DEC acts on Fairbanks air quality
Following a new ruling by the Environmental Protection Agency, changing the status of Fairbanks’ inability to fix its air quality problems from moderate to serious, the Alaska Department of Environmental Conservation has mandated measures to address air quality in the city.
The problem arises from the widespread usage of wood burning stoves for the heating of homes in the Interior city, given the high cost of alternative methods of heating. Thermal inversions during cold winter weather cause smoke from the stoves to accumulate close to ground level, raising the concentration of smoke-related particles in the air well above the levels at which health issues arise.
DEC is introducing two measures in response to the EPA ruling.
The first measure requires building owners selling, leasing or conveyancing their properties within the area impacted by air quality problems to replace inefficient wood-fired heating equipment with EPA-certified wood or pellet stoves. The stove certification must meet current emission standards.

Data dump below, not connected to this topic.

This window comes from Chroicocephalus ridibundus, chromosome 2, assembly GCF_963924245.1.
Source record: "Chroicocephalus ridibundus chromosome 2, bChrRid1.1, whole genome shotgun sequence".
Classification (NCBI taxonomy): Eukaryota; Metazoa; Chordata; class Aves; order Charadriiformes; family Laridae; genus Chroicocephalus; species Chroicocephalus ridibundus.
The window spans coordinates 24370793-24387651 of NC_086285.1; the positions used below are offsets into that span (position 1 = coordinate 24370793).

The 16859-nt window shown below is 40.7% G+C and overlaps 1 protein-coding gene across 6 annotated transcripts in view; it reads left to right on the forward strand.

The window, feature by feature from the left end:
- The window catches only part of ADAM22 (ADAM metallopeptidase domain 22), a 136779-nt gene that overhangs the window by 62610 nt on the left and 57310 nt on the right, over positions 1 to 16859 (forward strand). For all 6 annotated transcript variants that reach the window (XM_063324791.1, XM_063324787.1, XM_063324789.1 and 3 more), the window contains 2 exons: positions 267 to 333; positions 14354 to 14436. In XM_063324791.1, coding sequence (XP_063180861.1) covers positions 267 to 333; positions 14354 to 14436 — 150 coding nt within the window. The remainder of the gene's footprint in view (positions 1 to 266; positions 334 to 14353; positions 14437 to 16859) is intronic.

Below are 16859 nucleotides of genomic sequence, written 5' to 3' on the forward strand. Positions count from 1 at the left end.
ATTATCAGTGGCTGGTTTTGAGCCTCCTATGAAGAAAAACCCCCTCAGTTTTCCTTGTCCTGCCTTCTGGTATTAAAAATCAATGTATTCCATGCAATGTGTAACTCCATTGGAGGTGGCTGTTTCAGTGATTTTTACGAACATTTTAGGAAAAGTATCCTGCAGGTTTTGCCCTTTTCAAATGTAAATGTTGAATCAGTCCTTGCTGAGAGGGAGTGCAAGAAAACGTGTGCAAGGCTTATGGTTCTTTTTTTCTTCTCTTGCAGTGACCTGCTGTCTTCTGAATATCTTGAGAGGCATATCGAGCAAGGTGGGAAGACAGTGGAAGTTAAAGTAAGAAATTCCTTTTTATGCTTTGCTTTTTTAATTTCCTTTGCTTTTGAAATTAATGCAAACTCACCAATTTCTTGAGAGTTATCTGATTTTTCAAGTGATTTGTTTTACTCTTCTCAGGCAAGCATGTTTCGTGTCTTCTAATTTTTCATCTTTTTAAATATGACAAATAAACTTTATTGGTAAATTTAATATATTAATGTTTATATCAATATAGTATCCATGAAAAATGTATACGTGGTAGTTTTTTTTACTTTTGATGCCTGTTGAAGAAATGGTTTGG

Secondly, DEC requires wood sellers in Fairbanks to register with the agency and document the moisture content of the wood that they sell. The wood sellers must provide information about the wood’s moisture content to their customers. The burning of wet wood exacerbates the emission of smoke from wood stoves. ADEC says that a water content in excess of 20 percent causes increased emissions.
“These measures are designed to improve air quality and help bring the area closer to compliance with current standards,” said Denise Koch, DEC director of air quality. “Controlling particulate matter will benefit public health throughout the Fairbanks North Star Borough community.”
- ALAN BAILEY